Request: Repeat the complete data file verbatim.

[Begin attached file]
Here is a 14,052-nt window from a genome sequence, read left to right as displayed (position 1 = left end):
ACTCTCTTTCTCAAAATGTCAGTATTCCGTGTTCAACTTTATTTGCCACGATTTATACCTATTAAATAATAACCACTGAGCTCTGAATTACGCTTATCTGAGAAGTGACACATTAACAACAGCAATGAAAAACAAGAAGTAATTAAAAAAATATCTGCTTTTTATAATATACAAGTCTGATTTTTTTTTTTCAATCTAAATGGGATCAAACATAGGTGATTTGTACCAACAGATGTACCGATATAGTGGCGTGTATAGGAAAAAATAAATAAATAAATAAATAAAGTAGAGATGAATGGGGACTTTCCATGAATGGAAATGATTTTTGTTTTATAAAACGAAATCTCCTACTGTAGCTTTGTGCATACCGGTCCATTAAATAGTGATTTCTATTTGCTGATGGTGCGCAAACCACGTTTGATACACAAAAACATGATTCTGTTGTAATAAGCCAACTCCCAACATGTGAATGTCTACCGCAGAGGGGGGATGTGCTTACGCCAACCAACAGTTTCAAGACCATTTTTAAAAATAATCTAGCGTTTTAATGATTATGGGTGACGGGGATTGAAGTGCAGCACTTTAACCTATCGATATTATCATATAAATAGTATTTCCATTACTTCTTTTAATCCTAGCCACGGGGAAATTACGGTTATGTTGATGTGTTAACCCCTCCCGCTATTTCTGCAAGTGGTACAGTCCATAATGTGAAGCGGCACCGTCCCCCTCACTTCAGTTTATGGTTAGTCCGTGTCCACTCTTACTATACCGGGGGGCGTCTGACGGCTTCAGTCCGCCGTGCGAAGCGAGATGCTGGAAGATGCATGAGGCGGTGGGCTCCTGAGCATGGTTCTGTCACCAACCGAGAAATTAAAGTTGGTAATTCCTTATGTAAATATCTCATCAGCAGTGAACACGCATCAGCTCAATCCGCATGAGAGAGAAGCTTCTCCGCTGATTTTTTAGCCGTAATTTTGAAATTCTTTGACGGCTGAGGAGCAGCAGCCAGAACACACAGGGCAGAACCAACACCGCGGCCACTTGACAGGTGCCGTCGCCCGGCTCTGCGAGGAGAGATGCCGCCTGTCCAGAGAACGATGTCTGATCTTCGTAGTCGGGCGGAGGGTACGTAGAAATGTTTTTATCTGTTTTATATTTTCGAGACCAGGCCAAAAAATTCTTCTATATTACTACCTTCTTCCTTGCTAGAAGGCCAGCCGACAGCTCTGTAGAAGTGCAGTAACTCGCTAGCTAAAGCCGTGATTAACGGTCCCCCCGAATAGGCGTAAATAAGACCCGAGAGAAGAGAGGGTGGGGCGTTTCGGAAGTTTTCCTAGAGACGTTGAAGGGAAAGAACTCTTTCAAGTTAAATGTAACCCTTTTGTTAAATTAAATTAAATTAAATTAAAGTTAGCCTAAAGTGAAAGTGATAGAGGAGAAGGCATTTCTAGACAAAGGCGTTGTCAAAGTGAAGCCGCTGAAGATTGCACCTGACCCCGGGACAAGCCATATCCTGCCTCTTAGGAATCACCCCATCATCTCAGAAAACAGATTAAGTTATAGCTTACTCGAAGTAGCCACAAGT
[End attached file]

Here is a 14,052-nt window from a genome sequence, read left to right as displayed (position 1 = left end):
ACTCTCTTTCTCAAAATGTCAGTATTCCGTGTTCAACTTTATTTGCCACGATTTATACCTATTAAATAATAACCACTGAGCTCTGAATTACGCTTATCTGAGAAGTGACACATTAACAACAGCAATGAAAAACAAGAAGTAATTAAAAAAATATCTGCTTTTTATAATATACAAGTCTGATTTTTTTTTTTCAATCTAAATGGGATCAAACATAGGTGATTTGTACCAACAGATGTACCGATATAGTGGCGTGTATAGGAAAAAATAAATAAATAAATAAATAAAGTAGAGATGAATGGGGACTTTCCATGAATGGAAATGATTTTTGTTTTATAAAACGAAATCTCCTACTGTAGCTTTGTGCATACCGGTCCATTAAATAGTGATTTCTATTTGCTGATGGTGCGCAAACCACGTTTGATACACAAAAACATGATTCTGTTGTAATAAGCCAACTCCCAACATGTGAATGTCTACCGCAGAGGGGGGATGTGCTTACGCCAACCAACAGTTTCAAGACCATTTTTAAAAATAATCTAGCGTTTTAATGATTATGGGTGACGGGGATTGAAGTGCAGCACTTTAACCTATCGATATTATCATATAAATAGTATTTCCATTACTTCTTTTAATCCTAGCCACGGGGAAATTACGGTTATGTTGATGTGTTAACCCCTCCCGCTATTTCTGCAAGTGGTACAGTCCATAATGTGAAGCGGCACCGTCCCCCTCACTTCAGTTTATGGTTAGTCCGTGTCCACTCTTACTATACCGGGGGGCGTCTGACGGCTTCAGTCCGCCGTGCGAAGCGAGATGCTGGAAGATGCATGAGGCGGTGGGCTCCTGAGCATGGTTCTGTCACCAACCGAGAAATTAAAGTTGGTAATTCCTTATGTAAATATCTCATCAGCAGTGAACACGCATCAGCTCAATCCGCATGAGAGAGAAGCTTCTCCGCTGATTTTTTAGCCGTAATTTTGAAATTCTTTGACGGCTGAGGAGCAGCAGCCAGAACACACAGGGCAGAACCAACACCGCGGCCACTTGACAGGTGCCGTCGCCCGGCTCTGCGAGGAGAGATGCCGCCTGTCCAGAGAACGATGTCTGATCTTCGTAGTCGGGCGGAGGGTACGTAGAAATGTTTTTATCTGTTTTATATTTTCGAGACCAGGCCAAAAAATTCTTCTATATTACTACCTTCTTCCTTGCTAGAAGGCCAGCCGACAGCTCTGTAGAAGTGCAGTAACTCGCTAGCTAAAGCCGTGATTAACGGTCCCCCCGAATAGGCGTAAATAAGACCCGAGAGAAGAGAGGGTGGGGCGTTTCGGAAGTTTTCCTAGAGACGTTGAAGGGAAAGAACTCTTTCAAGTTAAATGTAACCCTTTTGTTAAATTAAATTAAATTAAATTAAAGTTAGCCTAAAGTGAAAGTGATAGAGGAGAAGGCATTTCTAGACAAAGGCGTTGTCAAAGTGAAGCCGCTGAAGATTGCACCTGACCCCGGGACAAGCCATATCCTGCCTCTTAGGAATCACCCCATCATCTCAGAAAACAGATTAAGTTATAGCTTACTCGAAGTAGCCACAAGT